Or more accurately, back to the FutureQuake. For the last few weeks, I’ve been beavering away on the finished artwork for my strip; all five pages are now inked, and have the flat tone applied to them. I’ve also completed the shading on page one. You can see a sample of the finished result below:
I wish I had time to revisit some of the panels that I’m not so happy with, but it’s difficult enough to grab time in the evenings and weekends to work on it. My workload has been increased even further by the editor asking me to paint the cover for the next issue, something that I’m very thrilled to be doing.
I’ve completed the initial sketch for the cover image (below), and will be getting on with painting it as soon as I’ve sorted out my damned tax return. The cover is full colour, full bleed, so it will be an interesting challenge.
Page four of my FutureQuake is now done, and I’ve finally remembered why I spent so much time modelling the heroine’s space ship using Google SketchUp. The ship features quite heavily in this page, and with such a complex design, constructing the last two panels in particular would have been very time consuming. With the model made, all I had to do was position the camera, print out the ship at the right size, then draw the heroine and her surroundings over the top. Once the sketch was scanned, it was very easy to drop the renders of the ship onto the sketch and mask out the unwanted sections. I think the end result is well worth the effort I invested in making the model (of course the experience I gained using SketchUp wouldn’t have been a waste – learning is good – but it’s nice to finally put the model to good use).
I used a render taken from inside the ship to create the interior shot too; it was useful to get the perspective and overall shape set up before filling in the interior by hand. I wish I’d had time to model the interior too, but as it’s only seen properly in one panel, it would only have been useful as an intellectual exercise, and the finished panel will be dark and smoke filled enough to hide any wonkiness in my perspective.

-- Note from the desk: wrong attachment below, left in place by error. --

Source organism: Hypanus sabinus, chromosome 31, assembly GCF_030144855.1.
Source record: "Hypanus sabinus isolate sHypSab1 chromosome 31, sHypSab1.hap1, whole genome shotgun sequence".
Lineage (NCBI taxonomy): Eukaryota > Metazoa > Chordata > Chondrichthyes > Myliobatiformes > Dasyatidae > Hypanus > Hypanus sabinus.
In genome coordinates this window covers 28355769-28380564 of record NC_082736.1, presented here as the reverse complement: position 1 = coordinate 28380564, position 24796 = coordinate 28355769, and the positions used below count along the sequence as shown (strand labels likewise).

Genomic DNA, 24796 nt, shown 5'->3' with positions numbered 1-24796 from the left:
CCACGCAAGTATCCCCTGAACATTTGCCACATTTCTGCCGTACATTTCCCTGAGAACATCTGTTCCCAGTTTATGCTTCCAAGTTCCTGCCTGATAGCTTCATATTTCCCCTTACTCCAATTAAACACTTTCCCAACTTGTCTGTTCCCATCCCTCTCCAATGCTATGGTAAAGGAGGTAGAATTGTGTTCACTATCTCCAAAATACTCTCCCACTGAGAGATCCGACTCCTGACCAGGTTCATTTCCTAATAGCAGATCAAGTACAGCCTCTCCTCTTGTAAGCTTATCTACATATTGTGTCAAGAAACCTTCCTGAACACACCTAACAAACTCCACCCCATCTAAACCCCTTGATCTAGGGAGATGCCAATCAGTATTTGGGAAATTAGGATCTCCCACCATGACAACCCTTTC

This will probably be the last panel I post, as I don’t want to give away the end of the story until it has been seen in print (something I’m excessively excited about).
After taking the decision to redesign the principle character, it’s taken me a while to get this page finished, as I’d already drawn it using the original version of Psion. This page also features a revised version of her main protagonist; I thought his design was a bit weak too, so I’ve made him look a bit more useful. I’ve based his face on one of my favourite actors, but it’s only a passing likeness.
I’m glad I decided to redesign Psion; I feel a lot more positive about this page now that I’ve updated her outfit. The only issue I have is with the sword strike in panel 4; I think I need to revisit this to add a bit more movement to the pose. She doesn’t look like she’s used much effort to make such a devastating cut.
I’ve found myself in something of a malaise whilst creating the pencils for my FutureQuake strip, and have felt distinctly lacklustre about the first two pages. At the end a fantastically unproductive Friday I realised what the problem was; I simply don’t like my original design of Psion (the main character). Specifically, I don’t like her outfit. The body armour looks heavy, clumsy and uncomfortable, and her sword (a key feature of the story) looks feeble and cheap too.
So, I decided to bite the bullet and spend a few hours this morning redesigning her costume. Rather than trying to create her costume “cold” (that is, entirely from my own imagination), I spent about half an hour downloading reference images of motocross body armour, motorbike gear (modern racing boots look like something off Star Trek; not like 15 years ago, when I was riding: back then, leather Wellington Boots were the order of the day), weapons and swimming costumes. Here is the result of mashing all that reference together:
A lot more exposed skin, a lot less rigid-looking body armour, and a honking great “photon” sword. I think she looks at lot more lithe and flexible now and, dare I say it, a little sexier too (an important trait for any comic book heroine). I’m feeling much more positive about her look now, and raring to get the remaining pages finished. Of course, I have to redraw all the images of Psion I’ve done so far, but I can just trace over the existing poses and Photoshop the new appearance in to place before I start inking. I think it’s worth investing a little extra time to get it looking right, rather than feeling disappointed with the finished result.
What I haven’t done, of course, is succeed in making her any easier to draw. And I still can’t decide on one small detail: gloves, or bare hands?